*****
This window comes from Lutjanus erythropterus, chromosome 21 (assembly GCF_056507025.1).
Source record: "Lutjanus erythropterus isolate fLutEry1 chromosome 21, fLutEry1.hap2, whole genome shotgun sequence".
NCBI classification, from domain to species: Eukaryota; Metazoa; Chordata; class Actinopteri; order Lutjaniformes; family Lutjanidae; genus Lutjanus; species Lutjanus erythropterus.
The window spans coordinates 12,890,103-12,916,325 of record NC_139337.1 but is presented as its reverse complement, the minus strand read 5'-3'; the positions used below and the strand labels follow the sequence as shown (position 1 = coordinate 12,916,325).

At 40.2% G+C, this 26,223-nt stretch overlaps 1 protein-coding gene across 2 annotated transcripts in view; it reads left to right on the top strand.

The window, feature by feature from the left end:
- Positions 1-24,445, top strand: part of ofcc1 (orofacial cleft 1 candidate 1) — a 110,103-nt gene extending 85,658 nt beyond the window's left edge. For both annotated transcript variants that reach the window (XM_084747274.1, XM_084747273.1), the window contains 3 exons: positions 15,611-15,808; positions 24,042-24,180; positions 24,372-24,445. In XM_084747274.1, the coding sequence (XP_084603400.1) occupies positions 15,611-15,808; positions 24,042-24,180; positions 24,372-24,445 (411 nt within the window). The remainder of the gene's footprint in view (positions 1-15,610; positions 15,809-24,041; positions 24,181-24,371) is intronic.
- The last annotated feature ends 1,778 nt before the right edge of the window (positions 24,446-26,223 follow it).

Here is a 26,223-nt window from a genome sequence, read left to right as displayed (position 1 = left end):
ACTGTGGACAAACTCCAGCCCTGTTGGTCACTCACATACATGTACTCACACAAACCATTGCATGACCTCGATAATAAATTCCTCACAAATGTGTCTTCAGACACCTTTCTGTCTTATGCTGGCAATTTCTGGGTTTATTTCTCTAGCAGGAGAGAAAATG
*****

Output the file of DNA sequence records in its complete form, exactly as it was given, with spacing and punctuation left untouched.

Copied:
This window comes from Lutjanus erythropterus, chromosome 21 (assembly GCF_056507025.1).
Source record: "Lutjanus erythropterus isolate fLutEry1 chromosome 21, fLutEry1.hap2, whole genome shotgun sequence".
NCBI classification, from domain to species: Eukaryota; Metazoa; Chordata; class Actinopteri; order Lutjaniformes; family Lutjanidae; genus Lutjanus; species Lutjanus erythropterus.
The window spans coordinates 12,890,103-12,916,325 of record NC_139337.1 but is presented as its reverse complement, the minus strand read 5'-3'; the positions used below and the strand labels follow the sequence as shown (position 1 = coordinate 12,916,325).

At 40.2% G+C, this 26,223-nt stretch overlaps 1 protein-coding gene across 2 annotated transcripts in view; it reads left to right on the top strand.

The window, feature by feature from the left end:
- Positions 1-24,445, top strand: part of ofcc1 (orofacial cleft 1 candidate 1) — a 110,103-nt gene extending 85,658 nt beyond the window's left edge. For both annotated transcript variants that reach the window (XM_084747274.1, XM_084747273.1), the window contains 3 exons: positions 15,611-15,808; positions 24,042-24,180; positions 24,372-24,445. In XM_084747274.1, the coding sequence (XP_084603400.1) occupies positions 15,611-15,808; positions 24,042-24,180; positions 24,372-24,445 (411 nt within the window). The remainder of the gene's footprint in view (positions 1-15,610; positions 15,809-24,041; positions 24,181-24,371) is intronic.
- The last annotated feature ends 1,778 nt before the right edge of the window (positions 24,446-26,223 follow it).

Here is a 26,223-nt window from a genome sequence, read left to right as displayed (position 1 = left end):
ACTGTGGACAAACTCCAGCCCTGTTGGTCACTCACATACATGTACTCACACAAACCATTGCATGACCTCGATAATAAATTCCTCACAAATGTGTCTTCAGACACCTTTCTGTCTTATGCTGGCAATTTCTGGGTTTATTTCTCTAGCAGGAGAGAAAATG